#1
I got this Les Paul from a friend. Bought a new tailpiece and bridge from guitar fetish. Plugged the sucker in and it hums and buzzes like nobody's business. I put the strings on and it made no difference. The buzzing interrupts or crackles whenever I touch something metal on the guitar- pickups, strings, tuners, tailpiece, or bridge.

I checked and no wires seem loose with the jack, pickups, or knobs.

What I did notice was that whenever I switch a toggle from "normal" to "treble" the buzzing gets worse. When I switch it to "rhythm" the buzzing eases slightly.

Also, check this image of the guitar:
http://www.geocities.com/juan_canary/IMG_0003.JPG

I don't know what the switches do- but I do know that if you turn number 1 and 2 all the way "up" (I assume 'up' because turning it all the way the other direction suddenly makes the guitar not buzz or send input to the amp), the buzzing stops but the guitar still sends input to the amp. The sound comes out really, really bassy and deep with no real... substance to it.

If I turn.. 3 or 4, one of them, damn can't remember, the buzzing pretty much ceases. I assume those two knobs adjust treble and bass, because I'm assuming there is something wrong with the treble adjustment which turning treble "off" eases the buzzing. I really have no idea if this is true or not, just that wiggling the knobs to certain directions pretty much stops buzzing, but the sound comes out with only a few bits of the deepest frequency coming out.

I can't tune the guitar because I can't hear notes... augh. I don't know what to do, any idea?

BTW its not the amp because my acoustic/electric plugs into it with absolutely no buzzing. And it is not an amp specifically for accoustic/electric- its an Epiphone for electric (and the guitar is epiphone too.. i wonder if they don't match...)

-Kri
#2
It sounds like you don't have the new bridge grounded. Or you have shit wiring.

EDIT: Open the guitar up and take pictures of the wiring. Make sure they are clear and the wires are easily visible. Make sure there are no loose wires.
Will says:
DON'T FEAR THE REAPER!
- SmarterChild - says:
I don't know if I can help it.

Member #6 of the "I play my guitar as high as Tom Morello does" club
Last edited by Will_Minus at Mar 9, 2007,
#4
You have to have a ground wire connected to the bridge. Otherwise you will get nasty hum.

I'm guessing that may be the problem because you replaced the bridge and didn't solder the ground wire back.
Will says:
DON'T FEAR THE REAPER!
- SmarterChild - says:
I don't know if I can help it.

Member #6 of the "I play my guitar as high as Tom Morello does" club
#5
And there lies the problem. I had no idea it had to be ground. In fact I just slapped the thing on the two metal screws and that was it. If its not too much trouble, mind departing some electronic wisdom to as how to ground this baby? I'm going to take a look in it now. If you still need those pics, let me know- roommate is out of town with the digital camera so it will be at least 12 hours.

Oh and thanks. You're a guitar saver.
#7
In a guitar, the grounding point is usually the bottom of the volume pot (just look for a pot that has a bunch of wires soldered to the bottom of it. One of those wires probably isn't connected to anything, and that needs to be soldered to the bridge.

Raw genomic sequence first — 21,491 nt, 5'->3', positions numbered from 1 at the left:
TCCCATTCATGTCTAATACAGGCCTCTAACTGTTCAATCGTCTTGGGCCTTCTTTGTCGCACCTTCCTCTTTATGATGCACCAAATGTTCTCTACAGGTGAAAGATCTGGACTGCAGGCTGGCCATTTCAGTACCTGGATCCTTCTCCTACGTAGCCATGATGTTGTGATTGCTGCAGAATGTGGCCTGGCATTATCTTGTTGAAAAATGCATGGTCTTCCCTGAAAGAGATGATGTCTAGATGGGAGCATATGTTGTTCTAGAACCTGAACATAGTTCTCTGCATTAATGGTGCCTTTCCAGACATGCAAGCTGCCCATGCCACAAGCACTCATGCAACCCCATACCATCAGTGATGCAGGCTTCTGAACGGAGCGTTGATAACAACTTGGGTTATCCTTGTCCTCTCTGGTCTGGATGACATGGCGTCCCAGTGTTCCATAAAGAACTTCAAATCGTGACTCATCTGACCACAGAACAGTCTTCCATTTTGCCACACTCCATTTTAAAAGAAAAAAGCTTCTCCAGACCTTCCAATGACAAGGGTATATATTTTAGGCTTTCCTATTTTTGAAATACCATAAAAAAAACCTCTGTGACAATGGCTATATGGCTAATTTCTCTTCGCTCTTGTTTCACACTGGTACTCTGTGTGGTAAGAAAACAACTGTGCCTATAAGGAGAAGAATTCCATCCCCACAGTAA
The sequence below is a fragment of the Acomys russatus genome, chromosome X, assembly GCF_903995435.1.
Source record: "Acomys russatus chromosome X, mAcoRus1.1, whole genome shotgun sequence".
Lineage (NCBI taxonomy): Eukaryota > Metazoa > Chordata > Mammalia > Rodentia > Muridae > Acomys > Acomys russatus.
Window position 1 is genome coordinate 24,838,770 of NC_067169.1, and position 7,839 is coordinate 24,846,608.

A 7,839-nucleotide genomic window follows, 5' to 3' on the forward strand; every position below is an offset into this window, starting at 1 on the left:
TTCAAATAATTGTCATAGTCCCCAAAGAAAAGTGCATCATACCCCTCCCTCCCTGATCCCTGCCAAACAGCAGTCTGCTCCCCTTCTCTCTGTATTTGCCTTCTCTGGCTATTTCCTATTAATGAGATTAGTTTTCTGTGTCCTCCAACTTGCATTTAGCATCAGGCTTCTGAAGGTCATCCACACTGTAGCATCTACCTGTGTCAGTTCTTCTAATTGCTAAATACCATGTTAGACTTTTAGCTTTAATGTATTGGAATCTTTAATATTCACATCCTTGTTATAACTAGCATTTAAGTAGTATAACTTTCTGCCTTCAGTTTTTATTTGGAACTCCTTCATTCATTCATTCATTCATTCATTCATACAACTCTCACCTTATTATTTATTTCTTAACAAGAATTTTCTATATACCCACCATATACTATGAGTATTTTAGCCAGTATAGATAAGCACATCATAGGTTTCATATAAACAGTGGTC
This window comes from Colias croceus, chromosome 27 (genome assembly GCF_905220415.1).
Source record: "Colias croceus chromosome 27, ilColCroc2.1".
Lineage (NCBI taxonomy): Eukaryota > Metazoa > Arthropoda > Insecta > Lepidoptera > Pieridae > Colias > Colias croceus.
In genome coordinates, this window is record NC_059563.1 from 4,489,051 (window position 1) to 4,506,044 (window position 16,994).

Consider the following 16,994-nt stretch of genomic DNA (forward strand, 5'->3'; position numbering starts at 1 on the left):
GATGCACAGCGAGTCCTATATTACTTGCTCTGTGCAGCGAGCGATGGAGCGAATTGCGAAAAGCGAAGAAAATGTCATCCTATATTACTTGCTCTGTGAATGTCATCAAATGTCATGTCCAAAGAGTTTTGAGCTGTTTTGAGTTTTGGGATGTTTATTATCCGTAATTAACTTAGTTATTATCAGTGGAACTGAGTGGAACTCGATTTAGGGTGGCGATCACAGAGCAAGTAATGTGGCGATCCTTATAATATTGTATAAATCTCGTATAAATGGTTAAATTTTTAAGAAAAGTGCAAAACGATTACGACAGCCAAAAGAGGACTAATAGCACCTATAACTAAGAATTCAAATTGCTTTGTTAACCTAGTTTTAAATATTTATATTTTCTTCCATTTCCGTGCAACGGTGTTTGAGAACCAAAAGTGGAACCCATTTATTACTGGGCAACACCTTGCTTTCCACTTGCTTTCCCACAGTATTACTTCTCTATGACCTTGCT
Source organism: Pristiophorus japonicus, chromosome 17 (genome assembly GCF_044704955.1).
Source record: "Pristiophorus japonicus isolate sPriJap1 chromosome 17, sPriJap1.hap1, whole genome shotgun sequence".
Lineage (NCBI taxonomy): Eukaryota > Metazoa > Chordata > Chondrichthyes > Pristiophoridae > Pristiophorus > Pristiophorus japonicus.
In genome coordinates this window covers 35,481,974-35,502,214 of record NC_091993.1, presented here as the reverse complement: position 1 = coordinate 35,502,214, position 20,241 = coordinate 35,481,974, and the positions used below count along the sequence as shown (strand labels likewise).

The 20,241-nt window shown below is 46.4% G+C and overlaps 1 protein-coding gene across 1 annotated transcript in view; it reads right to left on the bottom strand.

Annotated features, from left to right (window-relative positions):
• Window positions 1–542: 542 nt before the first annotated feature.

"A wise man once said, never discuss philosophy or politics in a disco environment." - Frank Zappa
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Don't question the X.
<Frenchy> I'm such a failure
#8
I popped out the threated metal pieces that the screws for the bridge went into and there is solid wood underneath, no space for wires... Um, So I'm thinking you mean something else. By volume pot, you mean the cavity for the wires that connect the knobs like in the top image (1-4)? I'll check there. I swear if this guitar was built without a connection wire.... *mumble*
#9
It was probably connected to the tailpeice.
Will says:
DON'T FEAR THE REAPER!
- SmarterChild - says:
I don't know if I can help it.

Member #6 of the "I play my guitar as high as Tom Morello does" club
#10
I popped those out too, also solid bottom inside. Perhaps it was designed poorly and I need to take it to a repair shop or something.
#11
That's odd. Take a picture of the control cavity.
Will says:
DON'T FEAR THE REAPER!
- SmarterChild - says:
I don't know if I can help it.

Member #6 of the "I play my guitar as high as Tom Morello does" club
#13
The guitar is an Epiphone Les Paul. Not a junior.

Here is a picture of the insides (two acutally),
http://www.geocities.com/juan_canary/inside01.JPG
http://www.geocities.com/juan_canary/inside02.JPG


OH HEY I FOUND THE GROUND in one of the holes for the tail piece. From that angle the ground looks in tact- it could be that the glue was separating the ground from the metal? Maybe... I don't know. I'm sure they were http://www.geocities.com/juan_canary/ground.JPG
#15
Well I put it all back together and it still has a wicked hum. Now the ground wire is against the tail piece insert and the ground wire seemingly connects to one of the knobs. Still a wicked hum. No idea. Doesn't make sense.
#17
Yes the hum stops when i touch the strings, tuning knobs, bridge or tailpiece
#19
That tutorial is too advanced for me by much. I'll have to take it to someone. Thank you everyone for the abundance of help.